Federal Court: Sexual Orientation Discrimination Is Sex Discrimination

11.08.2016
HR & Safety

The U.S. Equal Employment Opportunity Commission announced on Nov. 7 that a federal court has denied a motion to dismiss a sex discrimination lawsuit filed by the EEOC, ruling that sexual orientation discrimination is a form of sex discrimination prohibited by Title VII of the Civil Rights Act of 1964.
On March 1, 2016, the EEOC filed the U.S. government’s first sex discrimination lawsuit based on sexual orientation, U.S. EEOC v. Scott Medical Health Center, in U.S. District Court for the Western District of Pennsylvania in Pittsburgh.
In its complaint, the EEOC charged that a gay male employee was subjected to sex discrimination in the form of harassment because of his sexual orientation and then forced to quit his job rather than endure further harassment.
In response to the EEOC’s lawsuit, the defendant filed a motion to dismiss the case.

The Court’s Reasoning

In a decision issued on Nov. 4 by U.S. District Judge Cathy Bissoon, the court denied Scott Medical Health Center’s motion to dismiss EEOC’s case.
In its ruling, the court found that sexual orientation discrimination is a type of discrimination “because of sex,” which is barred by Title VII.

Sexual orientation discrimination is a type of discrimination 'because of sex,' which is barred by Title VII.

Applying decisions of the U.S. Supreme Court’s finding that Title VII’s ban on sex discrimination includes adverse treatment of workers based on “sex stereotypes,” i.e., preconceived ideas of how a man or a woman should act or think, the federal court stated, “There is no more obvious form of sex stereotyping than making a determination that a person should conform to heterosexuality.”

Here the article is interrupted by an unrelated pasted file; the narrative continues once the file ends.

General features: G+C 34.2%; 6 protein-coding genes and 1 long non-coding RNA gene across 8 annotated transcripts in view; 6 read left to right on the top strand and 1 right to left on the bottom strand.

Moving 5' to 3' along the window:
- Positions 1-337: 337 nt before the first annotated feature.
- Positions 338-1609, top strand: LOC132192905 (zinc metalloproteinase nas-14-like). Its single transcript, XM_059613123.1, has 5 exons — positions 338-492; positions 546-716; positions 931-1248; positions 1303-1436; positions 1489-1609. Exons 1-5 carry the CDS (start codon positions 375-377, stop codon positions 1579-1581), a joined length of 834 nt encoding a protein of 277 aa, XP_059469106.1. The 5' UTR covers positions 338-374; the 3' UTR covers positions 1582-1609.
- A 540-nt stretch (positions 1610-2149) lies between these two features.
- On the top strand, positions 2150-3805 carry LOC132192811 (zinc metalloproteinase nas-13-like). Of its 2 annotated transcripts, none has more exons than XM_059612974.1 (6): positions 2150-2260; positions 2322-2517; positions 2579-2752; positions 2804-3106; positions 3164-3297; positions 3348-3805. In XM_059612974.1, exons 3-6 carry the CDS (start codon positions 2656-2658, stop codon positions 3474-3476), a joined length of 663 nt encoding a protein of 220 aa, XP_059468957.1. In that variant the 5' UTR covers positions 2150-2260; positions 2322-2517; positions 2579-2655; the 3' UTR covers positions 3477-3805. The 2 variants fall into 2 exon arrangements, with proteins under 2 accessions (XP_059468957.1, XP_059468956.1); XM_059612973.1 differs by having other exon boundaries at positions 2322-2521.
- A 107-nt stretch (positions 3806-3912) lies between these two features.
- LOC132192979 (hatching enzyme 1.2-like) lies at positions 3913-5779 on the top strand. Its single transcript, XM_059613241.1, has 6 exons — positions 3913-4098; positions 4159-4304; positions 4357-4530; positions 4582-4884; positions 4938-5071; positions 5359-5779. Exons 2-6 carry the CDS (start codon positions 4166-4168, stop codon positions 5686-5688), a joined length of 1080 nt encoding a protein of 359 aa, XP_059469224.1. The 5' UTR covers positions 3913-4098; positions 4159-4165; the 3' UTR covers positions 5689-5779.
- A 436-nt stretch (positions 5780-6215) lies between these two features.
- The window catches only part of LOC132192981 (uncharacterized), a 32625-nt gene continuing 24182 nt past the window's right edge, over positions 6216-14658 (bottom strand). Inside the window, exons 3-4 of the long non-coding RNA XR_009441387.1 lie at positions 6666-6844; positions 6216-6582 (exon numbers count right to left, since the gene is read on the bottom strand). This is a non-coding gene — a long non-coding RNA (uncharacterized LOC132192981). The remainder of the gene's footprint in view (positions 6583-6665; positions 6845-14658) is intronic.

The federal court then concluded, “That someone can be subjected to a barrage of insults, humiliation, hostility, and/or changes to the terms and conditions of their employment based upon nothing more than the aggressor’s view of what it means to be a man or a woman, is exactly the evil Title VII was designed to eradicate.”
While the federal court made a legal ruling in the case, to date there has been no trial or factual finding whether discrimination occurred.
The court’s decision is consistent with EEOC’s reading of Title VII’s sex discrimination ban.
As the federal law enforcement agency charged with interpreting and enforcing Title VII, EEOC has previously concluded that harassment and other discrimination because of sexual orientation is prohibited sex discrimination.

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